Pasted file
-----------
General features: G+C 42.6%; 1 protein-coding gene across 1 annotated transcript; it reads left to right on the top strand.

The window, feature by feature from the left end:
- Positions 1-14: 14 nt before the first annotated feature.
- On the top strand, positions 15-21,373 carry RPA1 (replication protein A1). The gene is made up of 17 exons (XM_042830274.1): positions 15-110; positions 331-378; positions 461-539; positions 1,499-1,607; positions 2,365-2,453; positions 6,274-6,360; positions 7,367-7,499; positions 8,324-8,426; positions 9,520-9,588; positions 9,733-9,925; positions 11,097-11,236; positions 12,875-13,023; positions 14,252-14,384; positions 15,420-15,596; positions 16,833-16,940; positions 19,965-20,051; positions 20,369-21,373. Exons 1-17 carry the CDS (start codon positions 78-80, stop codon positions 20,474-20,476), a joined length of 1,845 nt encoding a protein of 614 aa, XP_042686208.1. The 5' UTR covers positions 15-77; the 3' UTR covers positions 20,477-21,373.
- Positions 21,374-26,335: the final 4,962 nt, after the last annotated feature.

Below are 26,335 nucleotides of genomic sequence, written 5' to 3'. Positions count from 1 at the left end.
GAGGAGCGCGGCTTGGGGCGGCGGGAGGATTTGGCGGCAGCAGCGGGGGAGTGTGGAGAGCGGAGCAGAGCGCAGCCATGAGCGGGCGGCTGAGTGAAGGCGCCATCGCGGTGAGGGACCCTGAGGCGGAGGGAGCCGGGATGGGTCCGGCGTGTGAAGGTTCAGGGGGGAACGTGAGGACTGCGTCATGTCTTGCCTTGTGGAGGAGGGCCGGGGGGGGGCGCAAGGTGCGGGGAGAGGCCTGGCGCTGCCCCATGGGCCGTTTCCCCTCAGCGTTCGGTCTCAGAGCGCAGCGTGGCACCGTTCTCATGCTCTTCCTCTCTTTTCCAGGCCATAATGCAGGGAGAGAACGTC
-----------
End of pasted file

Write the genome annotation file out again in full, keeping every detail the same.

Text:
General features: G+C 42.6%; 1 protein-coding gene across 1 annotated transcript; it reads left to right on the top strand.

The window, feature by feature from the left end:
- Positions 1-14: 14 nt before the first annotated feature.
- On the top strand, positions 15-21,373 carry RPA1 (replication protein A1). The gene is made up of 17 exons (XM_042830274.1): positions 15-110; positions 331-378; positions 461-539; positions 1,499-1,607; positions 2,365-2,453; positions 6,274-6,360; positions 7,367-7,499; positions 8,324-8,426; positions 9,520-9,588; positions 9,733-9,925; positions 11,097-11,236; positions 12,875-13,023; positions 14,252-14,384; positions 15,420-15,596; positions 16,833-16,940; positions 19,965-20,051; positions 20,369-21,373. Exons 1-17 carry the CDS (start codon positions 78-80, stop codon positions 20,474-20,476), a joined length of 1,845 nt encoding a protein of 614 aa, XP_042686208.1. The 5' UTR covers positions 15-77; the 3' UTR covers positions 20,477-21,373.
- Positions 21,374-26,335: the final 4,962 nt, after the last annotated feature.

Below are 26,335 nucleotides of genomic sequence, written 5' to 3'. Positions count from 1 at the left end.
GAGGAGCGCGGCTTGGGGCGGCGGGAGGATTTGGCGGCAGCAGCGGGGGAGTGTGGAGAGCGGAGCAGAGCGCAGCCATGAGCGGGCGGCTGAGTGAAGGCGCCATCGCGGTGAGGGACCCTGAGGCGGAGGGAGCCGGGATGGGTCCGGCGTGTGAAGGTTCAGGGGGGAACGTGAGGACTGCGTCATGTCTTGCCTTGTGGAGGAGGGCCGGGGGGGGGCGCAAGGTGCGGGGAGAGGCCTGGCGCTGCCCCATGGGCCGTTTCCCCTCAGCGTTCGGTCTCAGAGCGCAGCGTGGCACCGTTCTCATGCTCTTCCTCTCTTTTCCAGGCCATAATGCAGGGAGAGAACGTC